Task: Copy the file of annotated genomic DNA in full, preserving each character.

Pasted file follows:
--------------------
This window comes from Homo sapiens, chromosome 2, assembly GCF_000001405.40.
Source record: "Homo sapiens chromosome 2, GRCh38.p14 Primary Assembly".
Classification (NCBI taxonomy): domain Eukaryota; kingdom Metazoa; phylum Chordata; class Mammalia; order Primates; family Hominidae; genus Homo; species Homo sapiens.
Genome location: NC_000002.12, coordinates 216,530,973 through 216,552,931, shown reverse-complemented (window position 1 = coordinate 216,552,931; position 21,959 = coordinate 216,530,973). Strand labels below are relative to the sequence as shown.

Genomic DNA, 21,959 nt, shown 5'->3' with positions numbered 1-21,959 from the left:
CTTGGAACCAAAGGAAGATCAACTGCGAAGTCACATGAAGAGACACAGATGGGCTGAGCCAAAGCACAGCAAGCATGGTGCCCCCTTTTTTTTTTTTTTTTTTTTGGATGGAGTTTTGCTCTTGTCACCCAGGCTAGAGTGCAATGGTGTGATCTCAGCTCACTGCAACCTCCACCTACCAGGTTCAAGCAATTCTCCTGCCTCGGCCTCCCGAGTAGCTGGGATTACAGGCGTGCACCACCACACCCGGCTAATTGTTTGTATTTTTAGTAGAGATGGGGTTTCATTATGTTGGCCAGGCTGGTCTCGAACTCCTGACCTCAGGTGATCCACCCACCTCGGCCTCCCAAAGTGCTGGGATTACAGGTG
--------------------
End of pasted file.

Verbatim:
This window comes from Homo sapiens, chromosome 2, assembly GCF_000001405.40.
Source record: "Homo sapiens chromosome 2, GRCh38.p14 Primary Assembly".
Classification (NCBI taxonomy): domain Eukaryota; kingdom Metazoa; phylum Chordata; class Mammalia; order Primates; family Hominidae; genus Homo; species Homo sapiens.
Genome location: NC_000002.12, coordinates 216,530,973 through 216,552,931, shown reverse-complemented (window position 1 = coordinate 216,552,931; position 21,959 = coordinate 216,530,973). Strand labels below are relative to the sequence as shown.

Genomic DNA, 21,959 nt, shown 5'->3' with positions numbered 1-21,959 from the left:
CTTGGAACCAAAGGAAGATCAACTGCGAAGTCACATGAAGAGACACAGATGGGCTGAGCCAAAGCACAGCAAGCATGGTGCCCCCTTTTTTTTTTTTTTTTTTTTGGATGGAGTTTTGCTCTTGTCACCCAGGCTAGAGTGCAATGGTGTGATCTCAGCTCACTGCAACCTCCACCTACCAGGTTCAAGCAATTCTCCTGCCTCGGCCTCCCGAGTAGCTGGGATTACAGGCGTGCACCACCACACCCGGCTAATTGTTTGTATTTTTAGTAGAGATGGGGTTTCATTATGTTGGCCAGGCTGGTCTCGAACTCCTGACCTCAGGTGATCCACCCACCTCGGCCTCCCAAAGTGCTGGGATTACAGGTG